I often hear the word “curator” in context of someone arguing that books are merely “content.” Would you say that we’re in the book business, or the content industry?
Well, they’re certainly not mutually exclusive. I’ve been at WME for four years and part of what’s thrilling about it is being a part of a much larger entertainment industry and field. There are so many creative people passing through this office. Some of them write books and some of them write plays and some of them write music and some of them write movies and some of them direct movies. But they’re all in the content creation business. I don’t see it as a pejorative at all, nor am I such a purist as to say that the only form of intellectual appreciation is that for books.
I wouldn’t much want to meet someone who only ever read books and never listened to music and never went to see plays and never saw movies. There’s no shame in contextualizing books as part of a larger content universe. And yet I think book lovers are sentimentalists. I know I am.
I love books, first and foremost. That’s why I’m in the book department at WME and not in the motion picture department. But I love interacting with my colleagues who are in those other businesses because they feel absolutely as passionately about what they’re doing as I do about what I’m doing.
You mentioned stacks of books around your apartment. Do you prefer to read print books, or digitally?
It’s funny, I went largely digital when the first Kindle was introduced however many years ago. I was really enamored of it, especially for work, and then my pleasure reading migrated to a device for four or five years. And then I went back.
I realized that I missed the experience of reading paper, and I missed having the trophy around afterward. I was also influenced by my kids, who are biased very much in favor of paper. They’re big readers. My daughter, who’s ten, will read on a device in a pinch, but still prefers the physical book. And my thirteen-year-old son simply refuses to read on devices. He will not do it. Do you read on a device?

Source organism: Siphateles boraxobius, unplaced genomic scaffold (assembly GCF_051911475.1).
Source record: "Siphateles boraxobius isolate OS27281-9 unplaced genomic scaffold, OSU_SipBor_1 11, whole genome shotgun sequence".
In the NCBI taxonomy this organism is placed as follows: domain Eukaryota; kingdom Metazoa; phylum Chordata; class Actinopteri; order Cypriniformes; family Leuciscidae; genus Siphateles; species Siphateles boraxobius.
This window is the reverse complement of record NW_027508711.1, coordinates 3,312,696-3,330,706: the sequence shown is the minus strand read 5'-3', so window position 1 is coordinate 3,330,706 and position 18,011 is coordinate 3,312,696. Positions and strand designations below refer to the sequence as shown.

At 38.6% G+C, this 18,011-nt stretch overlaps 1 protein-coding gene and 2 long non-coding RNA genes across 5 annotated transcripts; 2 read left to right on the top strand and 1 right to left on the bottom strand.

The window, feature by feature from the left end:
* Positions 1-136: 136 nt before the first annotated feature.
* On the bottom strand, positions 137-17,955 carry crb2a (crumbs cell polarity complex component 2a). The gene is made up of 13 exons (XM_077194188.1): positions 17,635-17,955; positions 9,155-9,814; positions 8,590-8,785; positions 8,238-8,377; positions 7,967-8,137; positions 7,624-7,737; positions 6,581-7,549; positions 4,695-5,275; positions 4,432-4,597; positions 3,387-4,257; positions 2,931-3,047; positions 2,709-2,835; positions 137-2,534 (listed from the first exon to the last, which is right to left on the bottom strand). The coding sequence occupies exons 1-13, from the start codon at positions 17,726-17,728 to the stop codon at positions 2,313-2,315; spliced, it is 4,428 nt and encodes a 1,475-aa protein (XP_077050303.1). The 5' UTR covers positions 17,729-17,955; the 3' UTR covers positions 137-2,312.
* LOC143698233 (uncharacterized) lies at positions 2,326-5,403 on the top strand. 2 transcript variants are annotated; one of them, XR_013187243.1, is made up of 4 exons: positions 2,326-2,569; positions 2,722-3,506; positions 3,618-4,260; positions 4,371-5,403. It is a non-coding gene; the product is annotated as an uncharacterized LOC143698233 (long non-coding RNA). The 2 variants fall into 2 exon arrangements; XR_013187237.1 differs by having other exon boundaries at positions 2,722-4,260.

I do, but mostly for submissions. It’s much easier to hold an iPad on the subway than it is to hold four hundred pages of manuscript. But the reading experience is something so richly textured, and the print book is a piece of technology so deeply refined, that an e-reader can feel rude in comparison to a print book for pleasure reading. It’ll do, but…
Yes, and I think there still is a divide for me, and apparently among the larger world of consumers, between a kind of book you feel you need to own, and a kind of book that you can perfectly well read on the device without missing afterward.
Do you have any thoughts on how magazines and newspapers have managed their transition online and on devices?
I exist on the periphery of the magazine and newspaper business, and our authors and clients interact with them much more directly. There’s probably not quite the degree of sentimentality around print newspapers and print magazines as there is around print books, in part because they’re less permanent objects.
I still own every book that my grandmother bought me at Gotham Book Mart, but I don’t own every newspaper I’ve ever read—otherwise I’d be one of the Collyer brothers. It’s the same with magazines, although God knows my parents had stacks and stacks of National Geographic that they never got rid of.
Having switched to reading The New York Times on the iPad, it feels different to me. I don’t have that feeling of starting at page A1 and looking at every single page in the newspaper until I get to the end, and knowing that I have at least read every headline. It’s a different engagement with the information.
From a business point of view, I wouldn’t presume to speak for the future of the newspaper and magazine industries, but as a consumer, it’s somehow more different engaging digitally with magazines and newspapers than I find it is with books.
There are lots of debates going on in the publishing business about e-book royalty rates, the value of digital editions, how e-books may be sold, and so on. How much should an author actually pay attention to?
It’s good to be informed about your business. If you’re a writer and you want to make writing more than an avocation, it makes sense to have some understanding of the industry. I don’t think writers should obsess about it. But it’s fair to know how all the different pieces fit together.
I’m always a little surprised by how much ink is spilled by The New York Times and The Wall Street Journal about our business, seeing as it’s dwarfed by other entertainment businesses. If a million people read a book in America, it’s a huge bestseller. If a million people go to see a movie, it’s a disaster. It’s just the nature of the numbers. There are many more moviegoers and TV watchers than there are readers.
“It’s good to be informed about your business. If you’re a writer and you want to make writing more than an avocation, it makes sense to have some understanding of the industry. I don’t think writers should obsess about it. But it’s fair to know how all the different pieces fit together.”